I don’t have much to say (actually I have loads though i’m attempting to be good and upset as few people as I can this year as last year was such a disaster for anyone under 50).
It surely can’t only be me who is baffled by the idea that “diversity” seems only to be tackled by the middle-aged, middle-class (or worse, Tory) white (typically males) out there. This seems to particularly be the case in the publishing industry (though I have seen it elsewhere and welcome your observations where you have too).
I am often baffled – in fact so much so that I consider it worthy of a Phd – by the idea of diversity in publishing. Now that it has been acknowledged as a public problem every Tom, Dick and Harry of a publishing company has started an award, started an internship or started blogging about the many changes their company is making to enhance diversity in publishing but why is it that the majority of the people inititating these ideas seem to be white, middle-aged, middle-class, males?
I genuinely beleive that in order to show true “diversity”, or inclusivity as I prefer to see it, it shouldn’t be led by this majority with some ploys to make a few people happy. Sure, they are usually the folk in power who have the final say, but surely it requires going to the under-represented crowds themselves (be it due to race, class, religion or creed) and asking them “what changes do we need to implement to make our industry a more inclusive one?”, “what would it take for you to feel accepted and heard?”.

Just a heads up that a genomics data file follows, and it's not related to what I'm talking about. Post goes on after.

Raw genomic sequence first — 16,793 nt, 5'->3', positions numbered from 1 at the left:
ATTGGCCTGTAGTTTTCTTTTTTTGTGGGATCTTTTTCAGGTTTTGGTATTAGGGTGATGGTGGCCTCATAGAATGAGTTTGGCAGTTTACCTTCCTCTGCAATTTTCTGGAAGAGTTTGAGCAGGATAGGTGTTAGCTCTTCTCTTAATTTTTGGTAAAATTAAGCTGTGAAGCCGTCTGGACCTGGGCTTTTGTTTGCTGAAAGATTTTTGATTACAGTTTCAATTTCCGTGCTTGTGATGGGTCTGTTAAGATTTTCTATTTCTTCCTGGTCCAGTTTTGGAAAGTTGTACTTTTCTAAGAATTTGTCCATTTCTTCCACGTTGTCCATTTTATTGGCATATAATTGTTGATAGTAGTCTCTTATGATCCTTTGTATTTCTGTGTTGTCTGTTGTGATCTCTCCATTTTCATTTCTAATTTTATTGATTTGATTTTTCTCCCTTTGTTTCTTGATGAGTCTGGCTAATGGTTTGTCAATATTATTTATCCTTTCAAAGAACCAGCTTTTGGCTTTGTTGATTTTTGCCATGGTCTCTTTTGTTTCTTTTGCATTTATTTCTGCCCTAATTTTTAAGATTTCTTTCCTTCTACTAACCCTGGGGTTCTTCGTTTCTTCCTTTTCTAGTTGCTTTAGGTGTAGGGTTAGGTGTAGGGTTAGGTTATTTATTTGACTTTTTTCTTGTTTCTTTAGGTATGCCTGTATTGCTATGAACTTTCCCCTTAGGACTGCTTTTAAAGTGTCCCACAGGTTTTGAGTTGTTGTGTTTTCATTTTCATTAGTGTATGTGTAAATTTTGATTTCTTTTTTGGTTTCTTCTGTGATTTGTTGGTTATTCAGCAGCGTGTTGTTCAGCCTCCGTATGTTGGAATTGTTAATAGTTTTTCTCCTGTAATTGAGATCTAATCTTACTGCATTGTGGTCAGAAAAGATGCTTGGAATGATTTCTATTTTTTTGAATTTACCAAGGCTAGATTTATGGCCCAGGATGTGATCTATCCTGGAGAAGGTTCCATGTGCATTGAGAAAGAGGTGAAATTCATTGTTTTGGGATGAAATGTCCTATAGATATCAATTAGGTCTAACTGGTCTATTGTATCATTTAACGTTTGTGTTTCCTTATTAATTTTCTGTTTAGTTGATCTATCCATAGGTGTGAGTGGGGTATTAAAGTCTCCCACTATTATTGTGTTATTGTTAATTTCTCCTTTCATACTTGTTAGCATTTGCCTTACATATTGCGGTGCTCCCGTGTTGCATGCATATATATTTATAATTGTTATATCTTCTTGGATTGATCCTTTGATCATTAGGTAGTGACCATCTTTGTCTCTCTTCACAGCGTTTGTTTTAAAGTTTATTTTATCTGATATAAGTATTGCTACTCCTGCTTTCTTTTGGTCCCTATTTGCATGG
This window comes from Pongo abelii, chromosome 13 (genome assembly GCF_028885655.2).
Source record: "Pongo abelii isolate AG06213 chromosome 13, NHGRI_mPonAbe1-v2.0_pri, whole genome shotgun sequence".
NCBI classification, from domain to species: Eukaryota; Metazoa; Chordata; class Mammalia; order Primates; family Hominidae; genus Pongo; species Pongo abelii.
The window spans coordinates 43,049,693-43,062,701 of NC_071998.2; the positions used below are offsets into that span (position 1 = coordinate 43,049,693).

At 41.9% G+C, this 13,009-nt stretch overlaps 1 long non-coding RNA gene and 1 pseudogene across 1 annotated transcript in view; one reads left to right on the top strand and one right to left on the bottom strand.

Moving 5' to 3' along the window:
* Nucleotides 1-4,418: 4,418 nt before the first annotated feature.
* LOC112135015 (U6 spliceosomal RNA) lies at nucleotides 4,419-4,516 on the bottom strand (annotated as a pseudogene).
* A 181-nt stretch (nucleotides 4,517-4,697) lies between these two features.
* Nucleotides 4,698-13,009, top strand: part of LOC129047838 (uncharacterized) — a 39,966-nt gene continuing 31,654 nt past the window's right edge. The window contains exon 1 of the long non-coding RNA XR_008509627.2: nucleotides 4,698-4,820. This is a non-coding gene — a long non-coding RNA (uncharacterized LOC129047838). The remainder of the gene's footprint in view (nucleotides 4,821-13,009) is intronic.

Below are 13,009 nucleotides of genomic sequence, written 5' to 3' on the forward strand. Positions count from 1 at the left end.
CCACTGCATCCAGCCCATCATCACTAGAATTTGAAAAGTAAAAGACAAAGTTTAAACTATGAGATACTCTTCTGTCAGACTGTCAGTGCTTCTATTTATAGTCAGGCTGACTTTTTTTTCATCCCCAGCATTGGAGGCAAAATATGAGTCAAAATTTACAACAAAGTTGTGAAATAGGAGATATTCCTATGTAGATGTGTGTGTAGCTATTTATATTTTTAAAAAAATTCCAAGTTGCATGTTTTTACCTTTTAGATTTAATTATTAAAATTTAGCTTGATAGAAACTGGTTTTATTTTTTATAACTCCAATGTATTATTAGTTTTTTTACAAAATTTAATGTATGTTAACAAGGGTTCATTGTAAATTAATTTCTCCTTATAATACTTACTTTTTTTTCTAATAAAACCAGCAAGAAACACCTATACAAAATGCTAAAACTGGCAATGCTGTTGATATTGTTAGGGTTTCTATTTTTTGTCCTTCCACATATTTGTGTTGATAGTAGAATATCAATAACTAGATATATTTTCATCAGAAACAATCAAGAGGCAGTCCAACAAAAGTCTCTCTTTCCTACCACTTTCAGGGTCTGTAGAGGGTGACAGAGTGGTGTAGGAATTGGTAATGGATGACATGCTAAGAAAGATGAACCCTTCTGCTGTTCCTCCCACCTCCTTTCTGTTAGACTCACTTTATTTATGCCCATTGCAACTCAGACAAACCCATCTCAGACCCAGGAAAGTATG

I come from a rather priveleged background – white, middle-class, educated – but my parents come from working-class backgrounds with no contacts in the industry, people out there still ask me to slow down “because your accent is too hard to follow” (an East-Midlands accent after ten years in London – not a challange for most) and stared at with shock when I say my BA is in the arts rather than Engljsh Literature.
If I, a priveleged person, still feel under-represented within the industry I so want to be a part of, then I find it hard to beleive that others out there, less priveleged than I in some ways, don’t certainly feel under or unrepresented. How do we fix this lack of representation? Not from the industry as it is, telling us how to fix it i’m sure, but by embracing fully those who represent these under-represented voices. By asking them “What changes do we need to make?”. By asking them to create the change they want to see and supporting it fully as fellow publishers – that’s how I see true inclusivity within the industry finally being achieved.
By realising that inclusivity goes further than just making the right size hole for someone to fit through in that moment, by exploring avenues to make inclusivity the normaliry rather than a novelty, by publishing voices that truly represent our greater society – that, I think, is far more importamt than another award, another open call for manuscripts, targeting a particular community at a particular time.
I call out for those who feel under-represented within their industry to do the research, fight and scream and shout for more than you are given. You are the people I would hire if I were to start a publishing company. You are the voices we need to hear in 2017 and beyond – yours, mine and thousands of others out there currently left screaming into the void.